How to trade loneliness for connectedness, and how did we get here?

lonely person morguefileWe’ve passed the Stone Age, the Space Age, and the Digital Age. We’ve entered a post-social age our ancestors would have believed impossible. We’ve entered the Age of Loneliness. This is the age in which independence is valued over connectedness, where going it alone is the road more traveled. So argues George Monbiot in his Guardian article “The age of loneliness is killing us”.

During this holiday season, those who are lonely may feel it all the more intensely. This feeling makes us want to retreat, but instead, we need to reach out. We might be the ones offering help, or the ones asking for help. Either way, reaching out can benefit us as individuals and as a society.

Loneliness is an epidemic affecting young adults as well as older people, according to researchers. At times we may feel alone even among our family and friends or with our spouse. American society encourages isolation as a strength. We begin to believe that no one understands us—our deepest selves—and our fears and desires. Social media and the ubiquity of phones, computers, TVs, and ear buds makes true daily interaction much less likely.

The truth is we as human beings thrive on connection and are shaped by social interactions, says Monbiot. We are more alike than we care to admit. Yes we are each unique, but we are eating away at ourselves by pretending to be so different from the rest of humanity. We were not meant to cope alone, so to improve our lives, we need to focus more on truly connecting with those around us. That means putting down the phone, shutting off the TV, and opening our hearts and minds to one another. Sadly, two-fifths of older people report the TV is their principal company.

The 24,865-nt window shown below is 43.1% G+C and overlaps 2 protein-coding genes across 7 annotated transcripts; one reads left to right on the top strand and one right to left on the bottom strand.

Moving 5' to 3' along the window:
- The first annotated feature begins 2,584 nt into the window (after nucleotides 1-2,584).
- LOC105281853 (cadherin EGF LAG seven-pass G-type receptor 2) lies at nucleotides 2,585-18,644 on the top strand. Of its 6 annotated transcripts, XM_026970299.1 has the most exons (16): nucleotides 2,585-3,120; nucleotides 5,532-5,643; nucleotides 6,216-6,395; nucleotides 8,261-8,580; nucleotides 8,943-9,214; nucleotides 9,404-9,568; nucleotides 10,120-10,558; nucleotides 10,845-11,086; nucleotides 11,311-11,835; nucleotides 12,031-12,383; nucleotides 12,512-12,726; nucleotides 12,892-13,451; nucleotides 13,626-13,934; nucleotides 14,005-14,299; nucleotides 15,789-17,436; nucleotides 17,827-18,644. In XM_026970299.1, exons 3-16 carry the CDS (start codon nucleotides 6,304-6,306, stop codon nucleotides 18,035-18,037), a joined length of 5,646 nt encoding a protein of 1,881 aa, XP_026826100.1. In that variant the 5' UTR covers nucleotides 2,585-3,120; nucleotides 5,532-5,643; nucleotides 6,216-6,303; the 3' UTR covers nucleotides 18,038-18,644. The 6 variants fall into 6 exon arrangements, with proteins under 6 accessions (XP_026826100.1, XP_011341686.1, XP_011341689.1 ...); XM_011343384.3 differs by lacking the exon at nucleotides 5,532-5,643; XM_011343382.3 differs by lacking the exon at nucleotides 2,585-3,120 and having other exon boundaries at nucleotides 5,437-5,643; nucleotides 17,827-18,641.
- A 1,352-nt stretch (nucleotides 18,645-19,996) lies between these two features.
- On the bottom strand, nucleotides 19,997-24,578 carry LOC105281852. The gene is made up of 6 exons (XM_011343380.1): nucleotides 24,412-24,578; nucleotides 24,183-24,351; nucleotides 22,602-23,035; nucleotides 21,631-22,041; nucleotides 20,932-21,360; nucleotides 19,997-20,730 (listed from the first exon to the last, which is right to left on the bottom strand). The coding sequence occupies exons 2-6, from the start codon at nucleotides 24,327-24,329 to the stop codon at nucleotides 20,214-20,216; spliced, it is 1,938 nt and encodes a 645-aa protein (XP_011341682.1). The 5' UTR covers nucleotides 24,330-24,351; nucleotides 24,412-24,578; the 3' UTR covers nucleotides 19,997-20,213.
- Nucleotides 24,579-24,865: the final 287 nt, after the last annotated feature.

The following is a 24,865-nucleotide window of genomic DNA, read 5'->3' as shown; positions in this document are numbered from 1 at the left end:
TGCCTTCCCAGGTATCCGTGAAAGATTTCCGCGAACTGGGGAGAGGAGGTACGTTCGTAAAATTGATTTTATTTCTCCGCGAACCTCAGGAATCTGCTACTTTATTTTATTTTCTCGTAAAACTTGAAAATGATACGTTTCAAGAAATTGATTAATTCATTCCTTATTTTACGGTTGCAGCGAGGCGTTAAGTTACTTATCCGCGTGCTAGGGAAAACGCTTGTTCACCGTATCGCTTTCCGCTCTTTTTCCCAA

Individualism has become the American religion. Monbiot says more people less likely to talk to a higher power and more likely to seek the one-eyed TV god. More kids aspire to “become rich” than to engage in careers that serve and help others. He adds that TV encourages competition, hedonism and a drive toward materialism. Those who watch a lot of TV gain less satisfaction on the same income as those who watch a little. Further, acting in a competitive manner doesn’t make us richer. Even if it did, it wouldn’t make us happier.

The richest 1% with average net worth of $78 million reported they were filled with anxiety, dissatisfaction, and yes, loneliness. They even felt financially insecure believing that they needed 25% more to feel secure.

“For this, we have ripped the natural world apart, degraded our conditions of life, surrendered our freedoms and prospects of contentment to a compulsive, atomizing, joyless hedonism, in which, having consumed all else, we start to prey upon ourselves. For this, we have destroyed the essence of humanity: our connectedness,” Monbiot says.

Our efforts to turn inward and away from others has only resulted in extreme loneliness among various income and age levels. It will take strong effort for us to reach out to others in need, to make attempts to connect with our kids, our partners, our siblings, our parents, to not hide out behind our screens. It’s not easy to share your real self.